A 300-year old tradition got a makeover at the Café Royal in Copenhagen. The Danish smørrebrød was invented in Denmark when poor people could not afford two pieces of bread. Later, as people get more money the smørrebrød became more complex. It is a popular lunch dish. Do not be surprised of you do not see the bread anymore on the traditional smørrebrød.
Basically, the smørrebrød is an open-faced sandwich. It is often made with dark rye bread and the condiments are nicely assembled in layers. Although there are a wide variety of smørrebrød, tradition in Denmark dictates was goes with what and in which order. They took their smørrebrød seriously. There is a 3 years and a half school program to master the art of making smørrebrøds.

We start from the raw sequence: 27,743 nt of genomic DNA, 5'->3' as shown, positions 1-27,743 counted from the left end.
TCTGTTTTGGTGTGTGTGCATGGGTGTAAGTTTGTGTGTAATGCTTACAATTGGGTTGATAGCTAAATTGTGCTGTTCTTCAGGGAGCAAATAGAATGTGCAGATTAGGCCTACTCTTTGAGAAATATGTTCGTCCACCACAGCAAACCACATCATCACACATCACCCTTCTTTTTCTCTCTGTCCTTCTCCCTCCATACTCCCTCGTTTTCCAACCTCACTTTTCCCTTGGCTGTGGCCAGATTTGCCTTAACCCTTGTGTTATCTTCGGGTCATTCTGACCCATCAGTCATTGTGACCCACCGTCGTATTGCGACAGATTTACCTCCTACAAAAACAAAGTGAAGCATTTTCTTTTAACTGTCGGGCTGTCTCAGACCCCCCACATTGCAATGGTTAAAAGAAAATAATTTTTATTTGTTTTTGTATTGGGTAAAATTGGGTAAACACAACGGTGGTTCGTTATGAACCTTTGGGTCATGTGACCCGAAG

But Rud Christiansen, the owner and founder of the Royal Café in Copenhagen, wanted to broke the rules and played with the dish. He decided to reduce the size of the smørrebrød and to explore new ingredient pairing. He called his finger-sized open-faced sandwiches Smushi; in reference to sushi.
The presentation at the smushi at Café Royal is sublime. I would love to smushies at my next tea party. Plus the interior design of the Café Royal is a treat by itself. I marked Café Royal as a must-see place.